We arrived at the NEA jetty to see huge dark clouds draped over the shore where we will be monitoring. Oh dear. But we still go ahead.
some days earlier.
Tape seagrass (Enhalus acoroides) and it's nice to see long blades of them. During our visit to Cyrene Reef the day before, much of the Tape seagrass there have broken off and are very short.
'Garlic bread' sea cucumber (Holothuria scabra) because it's about the same shape and size as a loaf of garlic bread, complete with dark bars that resembles slices on the loaf! It is listed as Vulnerable in Singapore.
The ecological role of Holothuria scabra (Echinodermata: Holothuroidea) within subtropical seagrass beds by Svea-Mara Wolkenhauer et al. I'm ashamed to say I failed to do a post about this paper. Fortunately, on the awesome Echinoblog, Chris M had done a fabulous post about this study. The study found that seagrasses suffer without these sea cucumbers! Chri M puts it very well by saying:
So, what is it about sea cucumbers that makes sea grass beds THAT much more productive when cukes are around??It started to drizzle a bit while we were monitoring, even though the sun was out. So we enjoyed an awesome rainbow!
By ingesting all that sediment and sand and burying itself in the sediment, this kicks up all of the good organic food into the water and can knock loose food & nutrients that would be usable by the seagrass bed and other nearby plants and organisms.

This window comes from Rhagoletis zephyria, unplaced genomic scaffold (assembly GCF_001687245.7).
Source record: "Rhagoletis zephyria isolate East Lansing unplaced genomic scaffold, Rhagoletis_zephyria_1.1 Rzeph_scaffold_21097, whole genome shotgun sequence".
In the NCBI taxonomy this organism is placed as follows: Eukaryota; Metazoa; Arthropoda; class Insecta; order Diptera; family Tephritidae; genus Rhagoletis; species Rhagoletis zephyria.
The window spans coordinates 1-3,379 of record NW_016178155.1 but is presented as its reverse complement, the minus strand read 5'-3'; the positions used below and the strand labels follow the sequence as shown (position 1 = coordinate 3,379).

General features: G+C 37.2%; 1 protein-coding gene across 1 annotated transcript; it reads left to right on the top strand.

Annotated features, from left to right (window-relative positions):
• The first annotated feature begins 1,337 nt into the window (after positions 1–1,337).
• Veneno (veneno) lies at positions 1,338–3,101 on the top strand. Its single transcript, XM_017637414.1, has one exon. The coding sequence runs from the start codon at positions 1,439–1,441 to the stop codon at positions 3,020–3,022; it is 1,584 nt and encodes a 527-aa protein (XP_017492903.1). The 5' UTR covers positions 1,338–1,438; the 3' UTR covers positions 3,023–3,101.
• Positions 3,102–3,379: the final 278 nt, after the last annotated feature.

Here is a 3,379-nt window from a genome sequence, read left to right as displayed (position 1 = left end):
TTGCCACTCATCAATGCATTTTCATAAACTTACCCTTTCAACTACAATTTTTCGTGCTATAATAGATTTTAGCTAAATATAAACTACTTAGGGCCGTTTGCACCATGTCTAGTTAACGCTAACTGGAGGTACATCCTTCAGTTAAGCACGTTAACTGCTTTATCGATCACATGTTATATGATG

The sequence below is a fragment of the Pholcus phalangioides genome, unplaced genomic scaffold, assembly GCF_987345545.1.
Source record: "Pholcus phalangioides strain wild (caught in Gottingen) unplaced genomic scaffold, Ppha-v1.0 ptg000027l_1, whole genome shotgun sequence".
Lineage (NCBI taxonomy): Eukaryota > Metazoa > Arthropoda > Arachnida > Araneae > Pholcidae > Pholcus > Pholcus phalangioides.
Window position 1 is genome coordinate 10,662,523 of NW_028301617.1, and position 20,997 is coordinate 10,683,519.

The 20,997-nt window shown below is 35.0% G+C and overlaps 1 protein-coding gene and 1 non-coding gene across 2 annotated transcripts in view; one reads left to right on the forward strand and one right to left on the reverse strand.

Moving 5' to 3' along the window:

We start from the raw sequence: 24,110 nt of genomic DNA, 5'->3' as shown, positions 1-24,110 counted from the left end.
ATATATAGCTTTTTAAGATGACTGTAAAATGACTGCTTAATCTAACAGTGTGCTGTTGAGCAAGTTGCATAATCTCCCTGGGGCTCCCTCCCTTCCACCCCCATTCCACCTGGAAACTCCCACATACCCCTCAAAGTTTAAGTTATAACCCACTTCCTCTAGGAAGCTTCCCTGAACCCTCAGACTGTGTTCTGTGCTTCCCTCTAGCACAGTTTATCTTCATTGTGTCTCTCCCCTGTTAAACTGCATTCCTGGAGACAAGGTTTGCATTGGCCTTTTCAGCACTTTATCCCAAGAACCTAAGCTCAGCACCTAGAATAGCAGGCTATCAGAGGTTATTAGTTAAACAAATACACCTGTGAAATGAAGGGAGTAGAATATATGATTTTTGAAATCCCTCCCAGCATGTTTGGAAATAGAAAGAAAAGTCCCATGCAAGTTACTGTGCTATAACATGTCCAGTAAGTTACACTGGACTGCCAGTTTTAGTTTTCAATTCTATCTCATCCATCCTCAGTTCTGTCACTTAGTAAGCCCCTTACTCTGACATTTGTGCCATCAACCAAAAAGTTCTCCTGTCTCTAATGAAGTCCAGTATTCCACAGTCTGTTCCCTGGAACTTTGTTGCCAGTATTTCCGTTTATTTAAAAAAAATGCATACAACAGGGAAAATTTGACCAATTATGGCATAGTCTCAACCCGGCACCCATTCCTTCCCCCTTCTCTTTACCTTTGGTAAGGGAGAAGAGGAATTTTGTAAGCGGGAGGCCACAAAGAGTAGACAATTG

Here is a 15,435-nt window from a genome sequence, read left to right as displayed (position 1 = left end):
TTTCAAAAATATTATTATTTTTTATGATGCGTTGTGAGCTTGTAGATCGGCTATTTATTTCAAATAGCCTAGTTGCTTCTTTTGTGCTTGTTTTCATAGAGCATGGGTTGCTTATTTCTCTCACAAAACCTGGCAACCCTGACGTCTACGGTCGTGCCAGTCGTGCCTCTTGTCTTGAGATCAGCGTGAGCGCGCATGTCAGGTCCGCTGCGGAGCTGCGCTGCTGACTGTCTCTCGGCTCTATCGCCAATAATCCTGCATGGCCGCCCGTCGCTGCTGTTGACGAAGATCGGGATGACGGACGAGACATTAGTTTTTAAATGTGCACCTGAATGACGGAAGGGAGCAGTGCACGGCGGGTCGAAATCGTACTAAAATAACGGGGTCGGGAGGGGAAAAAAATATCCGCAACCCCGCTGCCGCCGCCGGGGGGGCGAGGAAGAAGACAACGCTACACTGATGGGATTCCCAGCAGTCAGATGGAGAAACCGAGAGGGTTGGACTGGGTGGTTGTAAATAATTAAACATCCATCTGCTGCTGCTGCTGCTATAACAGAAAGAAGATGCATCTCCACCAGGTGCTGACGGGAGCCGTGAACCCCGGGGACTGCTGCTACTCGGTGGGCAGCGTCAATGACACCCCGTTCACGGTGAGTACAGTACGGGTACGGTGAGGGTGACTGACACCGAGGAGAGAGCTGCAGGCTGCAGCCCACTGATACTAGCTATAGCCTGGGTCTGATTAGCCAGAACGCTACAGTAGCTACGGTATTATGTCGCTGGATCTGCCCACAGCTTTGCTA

Seagrass beds might also be taking advantage of sea cucumber "ammonium excretions" (which some humans would call "pee" but I would not) into the local ecosystem., thus feeding the surrounding plants and animals.
Siti led a team comprising Regi, Eva, Thorsten and Jerome to collect loggers (sorry I missed taking a photo of them at work). We were also joined by a team checking for invasive gobies at Pulau Semakau, led by Chun Keat and included Elsa, Rick, Magendran and Ariff. Fortunately, they didn't find any of these gobies at Semakau. What is an invasive species and why is it important to look out for them? More in this post.
Api-api jambu (Avicennia marina) of abandoned fishing nets and lines entwined on it. They also had a look at the Critically Endangered Pink-eyed pong pong tree (Cerbera manghas), there are several on Pulau Semakau!
Many thanks to NEA for giving us a super fast ride in on the super fast new van, and a much appreciated ride back out again.
Also thanks to Wei Ling who took care of our logistics arrangements even though she couldn't be with us. And Shufen for organising the boat transport!
Of course, we couldn't have done the monitoring without these team members on the trip: Marcus, Yen-ling, Vanitha, Andy, Kok Sheng, Nor Aishah, Joycelyne, Wen Xin, Sucan Sutanto, Mabel, Siti Nurbaya, Liu Ching, Karen and Wei Siang.
More photos and stories by these team members